Therese of Lisieux and Francis de Sales: Two Doctors of Love

I have long considered Saint Therese of Lisieux and Saint Francis de Sales to be spiritual counterparts. The first similarity between their teachings that struck me was the concept (whether explicitly articulated as such or not) of a ‘little way’ – the idea that a strong spiritual life can best be cultivated by regularly drawing one’s attention to the divine will, and living in harmony with it in the small acts of everyday living. Therese is most famous for this approach of course, but Francis’ Introduction to the Devout Life (as well as many of his letters) has as its central focus the idea that devotion is something to be enacted daily in all walks of life, not a separate activity reserved for our ‘religious’ moments.

Secondly, they both consistently emphasise the tender mercy and love of God. This is never invoked over or against his other attributes (e.g.; justice, holiness) but the teachings of both saints constantly refers back to the limitless love of God that is always ready to forgive; that it is only our pride and hardness of heart that prevents us from receiving His grace and moving forward in holiness. Indeed, both Saint Therese and Saint Francis, as Doctors of the Church, have received unofficial titles that bear witness to this centrality of love in their thinking: Therese has been called the Doctor of Merciful Love, and Francis the Doctor of Divine Love (a title bestowed upon him by Blessed John Paul II I believe).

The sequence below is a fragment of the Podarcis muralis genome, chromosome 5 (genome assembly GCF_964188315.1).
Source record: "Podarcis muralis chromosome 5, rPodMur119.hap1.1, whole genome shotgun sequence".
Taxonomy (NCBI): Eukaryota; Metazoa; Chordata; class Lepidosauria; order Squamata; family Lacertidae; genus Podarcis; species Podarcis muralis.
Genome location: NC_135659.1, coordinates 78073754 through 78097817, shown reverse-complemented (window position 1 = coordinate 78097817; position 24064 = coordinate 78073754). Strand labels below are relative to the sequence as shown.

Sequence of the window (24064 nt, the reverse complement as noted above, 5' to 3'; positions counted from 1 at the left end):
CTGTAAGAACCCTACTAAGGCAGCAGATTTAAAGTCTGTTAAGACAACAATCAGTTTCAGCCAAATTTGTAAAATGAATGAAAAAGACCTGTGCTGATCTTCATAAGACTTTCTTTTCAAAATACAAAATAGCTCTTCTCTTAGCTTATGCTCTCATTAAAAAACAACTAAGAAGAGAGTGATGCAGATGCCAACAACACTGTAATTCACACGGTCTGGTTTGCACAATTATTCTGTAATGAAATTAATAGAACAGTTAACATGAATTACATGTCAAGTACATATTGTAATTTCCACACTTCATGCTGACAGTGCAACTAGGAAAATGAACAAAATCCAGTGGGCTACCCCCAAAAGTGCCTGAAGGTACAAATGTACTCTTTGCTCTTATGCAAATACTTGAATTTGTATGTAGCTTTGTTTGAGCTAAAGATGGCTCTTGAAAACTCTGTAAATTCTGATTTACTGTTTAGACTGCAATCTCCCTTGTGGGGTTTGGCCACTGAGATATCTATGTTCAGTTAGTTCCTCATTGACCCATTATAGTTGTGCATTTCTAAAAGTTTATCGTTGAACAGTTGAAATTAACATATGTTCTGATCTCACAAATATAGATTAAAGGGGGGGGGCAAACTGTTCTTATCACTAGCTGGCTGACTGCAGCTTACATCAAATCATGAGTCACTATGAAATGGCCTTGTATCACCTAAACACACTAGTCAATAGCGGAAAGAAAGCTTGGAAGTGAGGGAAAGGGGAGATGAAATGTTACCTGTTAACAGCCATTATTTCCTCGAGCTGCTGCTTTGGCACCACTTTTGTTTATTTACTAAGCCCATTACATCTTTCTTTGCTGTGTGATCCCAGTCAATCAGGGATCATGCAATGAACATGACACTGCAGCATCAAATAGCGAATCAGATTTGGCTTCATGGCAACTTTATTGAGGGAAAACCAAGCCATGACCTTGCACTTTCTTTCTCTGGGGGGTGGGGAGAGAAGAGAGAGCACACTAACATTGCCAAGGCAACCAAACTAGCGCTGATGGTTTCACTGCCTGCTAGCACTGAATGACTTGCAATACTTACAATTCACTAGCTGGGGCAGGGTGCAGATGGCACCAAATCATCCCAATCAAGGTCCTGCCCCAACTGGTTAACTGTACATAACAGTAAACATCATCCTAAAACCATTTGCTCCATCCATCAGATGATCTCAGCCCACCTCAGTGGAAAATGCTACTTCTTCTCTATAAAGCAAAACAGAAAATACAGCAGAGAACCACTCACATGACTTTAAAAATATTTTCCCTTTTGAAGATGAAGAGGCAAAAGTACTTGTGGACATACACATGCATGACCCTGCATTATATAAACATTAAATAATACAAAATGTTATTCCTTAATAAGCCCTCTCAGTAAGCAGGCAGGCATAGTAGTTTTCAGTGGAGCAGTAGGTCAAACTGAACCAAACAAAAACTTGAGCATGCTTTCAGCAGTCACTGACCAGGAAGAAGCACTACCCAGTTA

I would like to look at two passages – one from each saint – that touch on both these aspects of their thought: an emphasis on the love of God, and the possibility of living in accordance with the divine will through small acts of everyday charity. More specifically however, they are concerned with the need for us to stop putting ourselves in the way of God’s grace; to be humble and faithful enough to receive his love, and not bother ourselves about our worthiness (or rather, our lack of it). The first passage is from Saint Therese: